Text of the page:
The technique of engraving used for the multicolor prints of the floating world or ukiyo-e was developed for over a century. The original drawing was glued to a wood piece that was carved and black inked. Paper copies are in turn glued on wooden blocks which are recessed to define the surface to be inked with a predetermined color. Wedges define a sharp position of the blocks during the subsequent color inkings. About 300 copies could be printed before a significant wear of the woods.
Ukiyo-e is a bourgeois art that develops along with the social changes of the Edo period. The aristocrats do not like these multiple images that often honor illicit activities and the censorship is becoming increasingly severe.
The biography of the artists is not well known because of their plebeian origin and of the risk brought by the censorship. They often change their pseudonym and their real name is usually not identified. Tsutaya is not a personal name but the sign of the Ivy Shop. It however refers to a single publisher, Jūzaburō, who died in 1797 of our calendar.
Utamaro is a friend of Tsutaya with whom he resides. His artistic contribution is greatly innovative. He draws the head in close-up, which is shocking with reference to the Japanese artistic tradition, with a strong psychological intensity. He also innovates in the detailed drawing of the hair. His kira-e technique of embellishing the background with mica flakes provides a luxurious illusion that deliberately breaks with the traditional use of the ukiyo-e prints.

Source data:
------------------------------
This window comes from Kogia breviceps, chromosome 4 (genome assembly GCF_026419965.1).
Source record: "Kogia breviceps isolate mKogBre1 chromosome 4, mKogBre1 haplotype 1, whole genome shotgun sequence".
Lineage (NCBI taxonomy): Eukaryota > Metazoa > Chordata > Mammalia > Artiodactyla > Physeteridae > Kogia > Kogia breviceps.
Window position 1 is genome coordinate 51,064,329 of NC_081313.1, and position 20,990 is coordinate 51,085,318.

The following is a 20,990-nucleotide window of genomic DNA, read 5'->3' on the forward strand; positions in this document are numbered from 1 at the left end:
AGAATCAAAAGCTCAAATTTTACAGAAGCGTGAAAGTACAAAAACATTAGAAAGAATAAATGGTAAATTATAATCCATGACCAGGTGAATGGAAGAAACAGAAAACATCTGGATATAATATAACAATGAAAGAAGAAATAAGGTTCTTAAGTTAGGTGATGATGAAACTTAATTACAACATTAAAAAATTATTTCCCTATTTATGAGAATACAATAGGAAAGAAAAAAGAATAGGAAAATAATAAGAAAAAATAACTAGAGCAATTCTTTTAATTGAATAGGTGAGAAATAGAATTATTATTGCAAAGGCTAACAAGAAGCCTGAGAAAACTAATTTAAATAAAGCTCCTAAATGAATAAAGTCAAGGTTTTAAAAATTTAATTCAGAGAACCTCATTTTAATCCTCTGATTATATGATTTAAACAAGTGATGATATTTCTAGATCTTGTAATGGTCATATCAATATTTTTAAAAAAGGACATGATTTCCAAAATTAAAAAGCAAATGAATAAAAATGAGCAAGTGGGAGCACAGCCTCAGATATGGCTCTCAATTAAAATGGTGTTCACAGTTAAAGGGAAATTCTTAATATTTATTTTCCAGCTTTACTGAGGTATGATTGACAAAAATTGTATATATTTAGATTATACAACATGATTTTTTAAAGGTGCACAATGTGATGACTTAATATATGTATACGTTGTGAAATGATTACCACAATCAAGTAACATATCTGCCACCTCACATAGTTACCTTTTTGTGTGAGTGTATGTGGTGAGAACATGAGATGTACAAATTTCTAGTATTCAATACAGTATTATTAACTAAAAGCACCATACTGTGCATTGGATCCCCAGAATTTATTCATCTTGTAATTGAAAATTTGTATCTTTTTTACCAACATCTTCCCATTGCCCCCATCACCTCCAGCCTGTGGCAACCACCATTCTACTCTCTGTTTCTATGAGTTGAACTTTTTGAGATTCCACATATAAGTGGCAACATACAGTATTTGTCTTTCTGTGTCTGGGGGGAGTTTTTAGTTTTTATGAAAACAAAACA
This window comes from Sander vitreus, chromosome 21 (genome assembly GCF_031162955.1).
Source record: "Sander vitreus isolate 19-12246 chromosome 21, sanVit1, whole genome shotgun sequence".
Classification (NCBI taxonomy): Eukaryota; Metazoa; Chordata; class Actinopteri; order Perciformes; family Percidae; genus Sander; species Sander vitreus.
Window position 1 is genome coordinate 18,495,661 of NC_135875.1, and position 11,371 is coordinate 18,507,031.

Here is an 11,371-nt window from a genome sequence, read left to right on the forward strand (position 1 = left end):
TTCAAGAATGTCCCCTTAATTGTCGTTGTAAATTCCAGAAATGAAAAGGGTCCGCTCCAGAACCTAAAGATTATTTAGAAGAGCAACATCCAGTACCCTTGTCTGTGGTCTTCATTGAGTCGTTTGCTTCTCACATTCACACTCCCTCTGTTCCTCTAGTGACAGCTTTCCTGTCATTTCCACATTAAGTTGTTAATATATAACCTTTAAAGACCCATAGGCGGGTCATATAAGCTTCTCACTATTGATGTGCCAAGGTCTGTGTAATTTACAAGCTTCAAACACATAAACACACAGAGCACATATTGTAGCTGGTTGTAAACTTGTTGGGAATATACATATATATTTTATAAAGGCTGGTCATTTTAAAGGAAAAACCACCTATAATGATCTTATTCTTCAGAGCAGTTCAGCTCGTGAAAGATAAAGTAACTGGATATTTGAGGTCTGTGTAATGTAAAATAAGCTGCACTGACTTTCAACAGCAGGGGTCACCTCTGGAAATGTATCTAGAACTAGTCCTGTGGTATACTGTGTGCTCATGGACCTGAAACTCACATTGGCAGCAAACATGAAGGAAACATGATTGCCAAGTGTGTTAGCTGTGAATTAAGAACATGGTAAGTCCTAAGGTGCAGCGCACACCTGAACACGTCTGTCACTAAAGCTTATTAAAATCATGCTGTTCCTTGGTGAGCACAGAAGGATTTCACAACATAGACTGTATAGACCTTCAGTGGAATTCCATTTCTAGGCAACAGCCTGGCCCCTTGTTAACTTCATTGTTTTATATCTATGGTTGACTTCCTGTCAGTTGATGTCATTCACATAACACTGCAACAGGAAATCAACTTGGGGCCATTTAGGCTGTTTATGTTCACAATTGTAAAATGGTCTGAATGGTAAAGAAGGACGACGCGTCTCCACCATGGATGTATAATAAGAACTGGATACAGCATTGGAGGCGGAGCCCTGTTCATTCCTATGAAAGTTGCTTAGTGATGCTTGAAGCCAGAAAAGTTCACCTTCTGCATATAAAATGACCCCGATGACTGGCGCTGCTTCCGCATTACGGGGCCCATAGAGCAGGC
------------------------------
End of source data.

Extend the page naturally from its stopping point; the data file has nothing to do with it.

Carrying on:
Sharaku is the pseudonym used by an unidentified artist who was perhaps Utamaro or Tsutaya for a series of portraits of actors of the Kabuki theater in which the female roles are played by men.
The sale held on June 21 in Paris (Drouot) by Beaussant Lefèvre in collaboration with Christie's enables to compare images by Utamaro and Sharaku in the standardized Oban tate-e format around 35 x 24 cm. Here is the link to the auction house's website.
Lot 6 is the portrait by Utamaro of a woman dreaming of love. This image from one of the most famous ukiyo-e series was printed by Tsutaya in 1793 or 1794 with the kira-e on a salmon-colored background. Lot 3 is the portrait of an actor in a female role executed by Sharaku in 1794 with a kira-e gray background and a collar also slightly improved by mica.
Utamaro : SOLD for € 750K including premium
Sharaku : SOLD for € 40K before fees